If technology is just an enabling factor, then something else should be a motivation, and that something else is quite simple: cost.
Since Industrial Revolution, the cost of government has increased, also because, in our complex society, services that centuries ago were carried out by each one independently, are now part of what we expect to be part of the environment.
Yes, governments talk about the benefits, added value, etc., but in the end the truth is: the level of government services that we have become used to in Western Europe since WWII is economically unsustainable if delivered by XIX century processes.
If you were to try to deliver business services in former-COMECON countries in mid-90s, when they were defined “Transitional Economies”, you would have had a feeling of what would happen in industrialized countries if the fabric and structure of society were to disappear: just moving your product from your warehouse to the distributing centre would have required bartering and bribing.
Your writer remembers in mid-90s being told in a former Soviet Union country by a local business man that he had to keep two sets of accounting books, as the taxes had reached an unaffordable… 18% on revenue (including payroll, etc.); the bribes required to have somebody turn a “blind eye” were cheaper than that, and anyway “payments” were due for each step of the supply chain, to the a weak “rule of law”.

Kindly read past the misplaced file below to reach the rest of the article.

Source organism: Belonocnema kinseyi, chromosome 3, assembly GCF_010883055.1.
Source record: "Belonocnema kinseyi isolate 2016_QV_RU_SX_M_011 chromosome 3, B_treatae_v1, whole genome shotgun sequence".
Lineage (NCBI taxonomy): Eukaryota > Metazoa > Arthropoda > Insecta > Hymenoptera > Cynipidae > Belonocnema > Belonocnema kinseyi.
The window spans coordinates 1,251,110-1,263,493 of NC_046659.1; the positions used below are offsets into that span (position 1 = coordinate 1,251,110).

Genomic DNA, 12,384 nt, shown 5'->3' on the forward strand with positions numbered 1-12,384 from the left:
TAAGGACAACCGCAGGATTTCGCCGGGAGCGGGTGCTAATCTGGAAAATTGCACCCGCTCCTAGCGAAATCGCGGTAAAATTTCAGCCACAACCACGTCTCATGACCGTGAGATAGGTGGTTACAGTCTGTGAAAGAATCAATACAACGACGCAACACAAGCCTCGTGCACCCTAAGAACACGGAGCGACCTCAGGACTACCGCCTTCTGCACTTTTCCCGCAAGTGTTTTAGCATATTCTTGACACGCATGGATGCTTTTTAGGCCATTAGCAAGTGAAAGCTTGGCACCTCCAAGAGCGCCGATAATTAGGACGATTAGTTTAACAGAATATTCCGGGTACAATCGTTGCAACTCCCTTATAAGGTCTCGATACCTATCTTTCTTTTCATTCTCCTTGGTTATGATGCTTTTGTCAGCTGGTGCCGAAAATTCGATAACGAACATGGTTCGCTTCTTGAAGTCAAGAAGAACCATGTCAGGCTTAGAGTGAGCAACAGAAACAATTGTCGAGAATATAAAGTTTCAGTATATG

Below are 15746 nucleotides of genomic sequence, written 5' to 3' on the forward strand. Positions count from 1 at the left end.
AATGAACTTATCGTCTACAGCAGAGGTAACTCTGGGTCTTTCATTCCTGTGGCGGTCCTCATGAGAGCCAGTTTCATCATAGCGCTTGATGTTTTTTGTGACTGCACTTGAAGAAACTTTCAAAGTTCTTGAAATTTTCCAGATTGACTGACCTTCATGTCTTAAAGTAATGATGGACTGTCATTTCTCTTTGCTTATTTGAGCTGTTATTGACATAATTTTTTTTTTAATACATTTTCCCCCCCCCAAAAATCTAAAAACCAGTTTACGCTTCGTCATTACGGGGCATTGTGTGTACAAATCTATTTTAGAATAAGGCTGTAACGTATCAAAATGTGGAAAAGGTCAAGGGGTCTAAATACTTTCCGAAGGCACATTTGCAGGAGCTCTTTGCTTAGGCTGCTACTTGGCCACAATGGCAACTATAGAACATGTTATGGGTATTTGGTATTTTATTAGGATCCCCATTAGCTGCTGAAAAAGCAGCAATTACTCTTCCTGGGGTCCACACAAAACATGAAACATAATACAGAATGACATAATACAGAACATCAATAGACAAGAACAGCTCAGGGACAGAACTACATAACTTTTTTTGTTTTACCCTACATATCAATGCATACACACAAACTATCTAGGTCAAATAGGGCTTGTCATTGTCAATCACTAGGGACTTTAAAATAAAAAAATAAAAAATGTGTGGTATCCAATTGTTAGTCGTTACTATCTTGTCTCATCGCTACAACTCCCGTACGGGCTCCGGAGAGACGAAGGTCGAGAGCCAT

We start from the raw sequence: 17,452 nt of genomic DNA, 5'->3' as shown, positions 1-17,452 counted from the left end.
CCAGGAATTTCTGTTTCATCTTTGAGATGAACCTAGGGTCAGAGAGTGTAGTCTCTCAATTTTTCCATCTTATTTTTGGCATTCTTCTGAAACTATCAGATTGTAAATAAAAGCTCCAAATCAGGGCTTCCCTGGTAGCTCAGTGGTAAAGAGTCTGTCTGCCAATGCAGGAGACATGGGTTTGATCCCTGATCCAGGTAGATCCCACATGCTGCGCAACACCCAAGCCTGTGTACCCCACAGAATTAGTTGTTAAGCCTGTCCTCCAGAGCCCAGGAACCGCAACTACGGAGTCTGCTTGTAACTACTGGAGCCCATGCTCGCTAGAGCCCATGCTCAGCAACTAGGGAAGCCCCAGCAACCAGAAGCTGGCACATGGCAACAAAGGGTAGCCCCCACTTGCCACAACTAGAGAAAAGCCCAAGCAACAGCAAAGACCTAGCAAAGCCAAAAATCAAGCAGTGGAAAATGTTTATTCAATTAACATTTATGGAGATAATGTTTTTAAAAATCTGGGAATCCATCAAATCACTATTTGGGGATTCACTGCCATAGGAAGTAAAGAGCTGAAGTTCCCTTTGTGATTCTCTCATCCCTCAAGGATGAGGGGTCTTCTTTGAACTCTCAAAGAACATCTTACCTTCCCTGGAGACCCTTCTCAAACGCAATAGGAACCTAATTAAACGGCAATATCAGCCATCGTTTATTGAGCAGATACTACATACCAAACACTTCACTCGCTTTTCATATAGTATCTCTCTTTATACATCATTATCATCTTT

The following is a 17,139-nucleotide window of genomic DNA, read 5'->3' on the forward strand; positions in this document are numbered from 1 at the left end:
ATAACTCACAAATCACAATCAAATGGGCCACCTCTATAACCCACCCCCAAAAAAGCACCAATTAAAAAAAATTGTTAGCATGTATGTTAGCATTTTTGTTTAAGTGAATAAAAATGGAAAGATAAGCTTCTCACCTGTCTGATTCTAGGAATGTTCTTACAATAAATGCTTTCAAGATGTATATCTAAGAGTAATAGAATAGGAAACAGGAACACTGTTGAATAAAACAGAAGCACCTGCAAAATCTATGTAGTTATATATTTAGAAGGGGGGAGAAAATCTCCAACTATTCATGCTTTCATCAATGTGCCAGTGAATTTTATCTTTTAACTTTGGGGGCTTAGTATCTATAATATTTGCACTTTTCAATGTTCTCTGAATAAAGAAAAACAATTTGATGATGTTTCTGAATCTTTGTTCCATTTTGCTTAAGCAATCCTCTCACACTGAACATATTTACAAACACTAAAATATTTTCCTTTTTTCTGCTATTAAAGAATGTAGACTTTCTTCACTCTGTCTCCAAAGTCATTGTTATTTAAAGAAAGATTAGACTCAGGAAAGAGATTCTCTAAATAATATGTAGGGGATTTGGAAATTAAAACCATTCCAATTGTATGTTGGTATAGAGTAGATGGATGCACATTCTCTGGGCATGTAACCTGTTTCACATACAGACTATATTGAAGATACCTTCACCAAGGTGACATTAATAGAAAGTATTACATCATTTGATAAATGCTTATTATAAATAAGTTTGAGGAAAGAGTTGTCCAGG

Wealth distribution meant that almost any job in Western Europe was paid at a level enabling salaried employees to obtain living standards that just two centuries ago would have been unaffordable to more than 90% of the population.
This meant that also the maintenance cost of our industrialized countries started to increase.
Added up to the cost of providing health and retiring benefits to an increasingly ageing population, governments had to explore new ways to reduce costs.
At the same time, the increased level of schooling implies that citizens are unwilling to see a reduction in services, however it is masked, and after different experiments with privatization, some successful, some not, technology is now perceived as an enabling factor, with at least these benefits:
- reducing costs
- streamlining government processes
- increasing transparency, to improve the capabilities of the authorities to monitor and help economic development (and reduce the risk of corruption)
- getting the authorities closer to citizens
- potentially improving the communication between States and citizens (a two-ways communication channel).